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  1. SilurianSalamander

    Foram or snail?

    Been finding a lot of these tiny spiral shells. While some are definitely gastropods this one looks similar to some forams I’ve seen. Would love to know which this one is! Thanks
  2. Kolya

    Foraminifera ID

    Hello! Help please to identify. Ukraine, Middle Miocene. Size ~ 6 mm. Thanks in advance!
  3. Kolya

    Foraminifera for ID

    Hello! Help please to identify genera or species? Middle Miocene, Badenian. Western Ukraine. Max size ~ 2 mm. Thanks in advance!
  4. terminatordiego

    Microfossils? from Chile in thin section

    Hello again my good friends. I did a petrographic thin section in a marine consolidated sediment, and i found some elements that seems to be microfossils. It is worth noting that these sediments are in a mandatory-way marine since in all of them are marine bivalves fragments. I also was unsure if put this here or either in the microfossil zone of the forum, leaving it here because it is an ID question. For each I'll leave a views in PPL and XPL. Hopefully someone may be able to recognize them at least broadly, and tell apart them from being forams, big diatoms or even algae. Greetings from Chile !!!!! PD: Sediment age may range from middle Eocene into the Miocene Fossil 1: Fossil 2: Fossil 3:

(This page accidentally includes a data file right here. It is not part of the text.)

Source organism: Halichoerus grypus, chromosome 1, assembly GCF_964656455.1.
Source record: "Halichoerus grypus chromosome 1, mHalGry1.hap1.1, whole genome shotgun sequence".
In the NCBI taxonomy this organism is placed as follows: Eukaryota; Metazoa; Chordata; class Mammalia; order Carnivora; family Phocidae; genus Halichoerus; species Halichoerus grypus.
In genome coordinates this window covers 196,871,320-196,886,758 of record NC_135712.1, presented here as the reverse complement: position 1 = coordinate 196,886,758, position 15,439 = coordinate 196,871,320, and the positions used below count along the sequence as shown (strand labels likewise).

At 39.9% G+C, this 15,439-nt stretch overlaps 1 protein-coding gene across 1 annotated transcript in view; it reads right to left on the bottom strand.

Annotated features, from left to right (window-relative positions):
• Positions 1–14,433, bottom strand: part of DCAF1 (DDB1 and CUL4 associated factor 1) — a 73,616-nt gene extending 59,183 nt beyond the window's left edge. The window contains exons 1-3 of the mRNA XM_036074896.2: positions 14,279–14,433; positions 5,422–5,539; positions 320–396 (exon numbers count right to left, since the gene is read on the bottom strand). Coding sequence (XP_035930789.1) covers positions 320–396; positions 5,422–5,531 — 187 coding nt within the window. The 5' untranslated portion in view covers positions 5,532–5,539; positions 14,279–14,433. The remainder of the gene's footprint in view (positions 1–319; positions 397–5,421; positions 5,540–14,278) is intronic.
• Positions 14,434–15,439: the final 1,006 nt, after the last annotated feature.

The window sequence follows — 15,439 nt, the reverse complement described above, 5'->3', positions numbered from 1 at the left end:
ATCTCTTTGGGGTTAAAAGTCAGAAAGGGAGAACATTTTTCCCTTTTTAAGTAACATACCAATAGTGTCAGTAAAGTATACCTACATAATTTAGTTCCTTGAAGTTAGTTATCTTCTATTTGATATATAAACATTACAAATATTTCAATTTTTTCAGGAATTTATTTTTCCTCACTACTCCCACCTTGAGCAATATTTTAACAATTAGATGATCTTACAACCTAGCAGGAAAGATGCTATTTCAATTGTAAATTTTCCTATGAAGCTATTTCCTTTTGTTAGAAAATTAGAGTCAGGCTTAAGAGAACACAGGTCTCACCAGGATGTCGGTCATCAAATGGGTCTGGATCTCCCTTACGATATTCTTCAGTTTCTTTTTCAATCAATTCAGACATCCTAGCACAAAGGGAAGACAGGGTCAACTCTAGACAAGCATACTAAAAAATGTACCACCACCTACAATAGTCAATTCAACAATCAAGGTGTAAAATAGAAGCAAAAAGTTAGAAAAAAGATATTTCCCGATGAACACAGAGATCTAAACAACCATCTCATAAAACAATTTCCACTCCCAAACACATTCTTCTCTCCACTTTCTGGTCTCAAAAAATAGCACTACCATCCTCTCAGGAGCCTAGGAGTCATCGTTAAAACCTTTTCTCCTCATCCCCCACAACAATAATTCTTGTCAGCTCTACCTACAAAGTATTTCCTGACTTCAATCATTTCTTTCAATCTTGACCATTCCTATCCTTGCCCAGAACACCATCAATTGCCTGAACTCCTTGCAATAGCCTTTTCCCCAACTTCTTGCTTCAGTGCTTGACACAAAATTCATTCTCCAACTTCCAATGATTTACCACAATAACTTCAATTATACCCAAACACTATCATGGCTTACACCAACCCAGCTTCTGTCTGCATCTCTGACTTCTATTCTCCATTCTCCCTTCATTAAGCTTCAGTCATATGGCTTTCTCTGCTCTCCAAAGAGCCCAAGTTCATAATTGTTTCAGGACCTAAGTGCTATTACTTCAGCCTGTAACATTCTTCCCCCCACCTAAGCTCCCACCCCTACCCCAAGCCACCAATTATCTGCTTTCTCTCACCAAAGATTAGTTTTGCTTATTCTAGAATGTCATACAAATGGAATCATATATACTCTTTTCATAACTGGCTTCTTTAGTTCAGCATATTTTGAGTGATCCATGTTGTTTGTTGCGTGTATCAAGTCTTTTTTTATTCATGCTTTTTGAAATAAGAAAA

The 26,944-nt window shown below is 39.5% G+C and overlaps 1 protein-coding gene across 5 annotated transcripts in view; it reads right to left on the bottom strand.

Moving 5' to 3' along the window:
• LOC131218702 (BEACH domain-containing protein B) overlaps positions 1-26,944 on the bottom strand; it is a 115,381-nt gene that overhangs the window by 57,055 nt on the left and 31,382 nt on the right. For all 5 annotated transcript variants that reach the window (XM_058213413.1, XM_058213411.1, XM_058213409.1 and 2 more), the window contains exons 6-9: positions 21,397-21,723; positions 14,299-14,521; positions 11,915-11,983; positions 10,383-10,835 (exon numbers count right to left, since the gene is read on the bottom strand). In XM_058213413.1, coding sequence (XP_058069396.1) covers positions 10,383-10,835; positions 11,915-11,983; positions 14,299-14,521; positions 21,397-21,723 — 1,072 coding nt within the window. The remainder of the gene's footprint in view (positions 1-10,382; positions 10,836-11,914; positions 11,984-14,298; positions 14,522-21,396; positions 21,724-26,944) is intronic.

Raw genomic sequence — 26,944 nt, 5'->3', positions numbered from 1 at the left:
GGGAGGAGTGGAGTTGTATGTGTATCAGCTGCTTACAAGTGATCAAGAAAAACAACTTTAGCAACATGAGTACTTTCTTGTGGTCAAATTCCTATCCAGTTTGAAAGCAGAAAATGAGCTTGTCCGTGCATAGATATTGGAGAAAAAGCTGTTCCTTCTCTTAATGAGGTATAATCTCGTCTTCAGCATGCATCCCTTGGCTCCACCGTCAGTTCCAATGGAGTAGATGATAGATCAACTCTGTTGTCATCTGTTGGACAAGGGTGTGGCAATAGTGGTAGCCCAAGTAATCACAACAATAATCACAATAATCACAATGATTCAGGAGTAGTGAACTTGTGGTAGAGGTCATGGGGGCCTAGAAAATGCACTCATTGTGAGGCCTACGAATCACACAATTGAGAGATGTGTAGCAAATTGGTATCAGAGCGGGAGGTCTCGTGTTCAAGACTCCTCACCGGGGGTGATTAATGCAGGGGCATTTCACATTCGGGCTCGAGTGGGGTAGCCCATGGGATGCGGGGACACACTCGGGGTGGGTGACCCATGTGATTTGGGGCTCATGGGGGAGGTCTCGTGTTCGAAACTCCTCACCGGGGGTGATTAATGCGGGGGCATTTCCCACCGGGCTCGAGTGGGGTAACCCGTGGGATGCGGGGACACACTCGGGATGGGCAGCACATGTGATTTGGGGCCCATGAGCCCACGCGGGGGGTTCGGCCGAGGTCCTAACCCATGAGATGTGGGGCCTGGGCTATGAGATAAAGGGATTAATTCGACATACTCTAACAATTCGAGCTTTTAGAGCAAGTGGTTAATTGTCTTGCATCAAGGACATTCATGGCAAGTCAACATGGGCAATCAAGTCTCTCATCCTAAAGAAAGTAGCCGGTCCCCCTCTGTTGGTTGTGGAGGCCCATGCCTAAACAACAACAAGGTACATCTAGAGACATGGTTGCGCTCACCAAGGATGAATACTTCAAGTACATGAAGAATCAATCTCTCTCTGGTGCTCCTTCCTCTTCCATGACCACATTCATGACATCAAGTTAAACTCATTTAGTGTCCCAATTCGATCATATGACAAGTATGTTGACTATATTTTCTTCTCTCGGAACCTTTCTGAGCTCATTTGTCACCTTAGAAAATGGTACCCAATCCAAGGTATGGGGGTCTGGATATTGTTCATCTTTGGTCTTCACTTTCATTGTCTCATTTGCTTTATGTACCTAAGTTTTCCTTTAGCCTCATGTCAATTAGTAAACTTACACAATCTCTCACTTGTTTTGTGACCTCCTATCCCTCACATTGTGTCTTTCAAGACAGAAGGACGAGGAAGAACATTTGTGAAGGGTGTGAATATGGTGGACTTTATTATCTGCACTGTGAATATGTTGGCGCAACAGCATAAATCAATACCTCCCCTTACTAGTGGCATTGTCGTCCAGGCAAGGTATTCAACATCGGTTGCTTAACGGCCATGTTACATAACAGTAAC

5. Hi! I’m still trying to identify one fossil from a particular unit of Pleistocene/Early Holocene lacustrine silt from my hometown of Saskatoon, but I figured I would look away from it for a bit to try and identify another fossil from the same unit I’ve been unable to classify. I have two specimens, both apparently of the same species. They are both approximately 0.5 millimetres across. They are perfectly circular, with lines radiating from the centre and rings of alternating colours (possibly representing growth lines). One specimen is photographed dorsally, showing its circular shape, the other in profile, showing its umbrella-like, protruding outline. All photos are taken through a microscope with my best camera currently available, an iPhone! My main areas of middling expertise are arthropod and vertebrate fossils, so I have no idea what this is! I have briefly studied fossil foraminifera and diatoms in the past, but it looks like nothing I’ve seen in those areas as well. It reminded me of a small limpet, some type of seed or spore, or perhaps even a strange fish scale, but I have no formal suggestions. I’d highly appreciate any help! I will try to supply any additional information you may need. Thank you!